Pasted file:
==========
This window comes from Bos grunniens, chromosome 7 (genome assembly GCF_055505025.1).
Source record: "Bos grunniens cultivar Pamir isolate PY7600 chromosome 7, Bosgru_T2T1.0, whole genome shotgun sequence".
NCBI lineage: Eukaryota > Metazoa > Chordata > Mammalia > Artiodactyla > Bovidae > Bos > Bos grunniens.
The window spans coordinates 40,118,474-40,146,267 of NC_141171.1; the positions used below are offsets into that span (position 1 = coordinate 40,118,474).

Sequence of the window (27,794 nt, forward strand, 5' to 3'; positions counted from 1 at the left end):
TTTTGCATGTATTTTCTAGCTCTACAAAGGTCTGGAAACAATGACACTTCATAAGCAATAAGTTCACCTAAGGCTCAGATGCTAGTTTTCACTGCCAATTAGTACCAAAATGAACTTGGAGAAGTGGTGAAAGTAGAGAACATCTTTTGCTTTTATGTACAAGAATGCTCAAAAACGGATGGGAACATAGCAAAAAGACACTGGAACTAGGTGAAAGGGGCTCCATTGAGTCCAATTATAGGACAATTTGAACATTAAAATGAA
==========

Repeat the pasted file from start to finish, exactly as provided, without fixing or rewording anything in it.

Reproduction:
This window comes from Bos grunniens, chromosome 7 (genome assembly GCF_055505025.1).
Source record: "Bos grunniens cultivar Pamir isolate PY7600 chromosome 7, Bosgru_T2T1.0, whole genome shotgun sequence".
NCBI lineage: Eukaryota > Metazoa > Chordata > Mammalia > Artiodactyla > Bovidae > Bos > Bos grunniens.
The window spans coordinates 40,118,474-40,146,267 of NC_141171.1; the positions used below are offsets into that span (position 1 = coordinate 40,118,474).

Sequence of the window (27,794 nt, forward strand, 5' to 3'; positions counted from 1 at the left end):
TTTTGCATGTATTTTCTAGCTCTACAAAGGTCTGGAAACAATGACACTTCATAAGCAATAAGTTCACCTAAGGCTCAGATGCTAGTTTTCACTGCCAATTAGTACCAAAATGAACTTGGAGAAGTGGTGAAAGTAGAGAACATCTTTTGCTTTTATGTACAAGAATGCTCAAAAACGGATGGGAACATAGCAAAAAGACACTGGAACTAGGTGAAAGGGGCTCCATTGAGTCCAATTATAGGACAATTTGAACATTAAAATGAA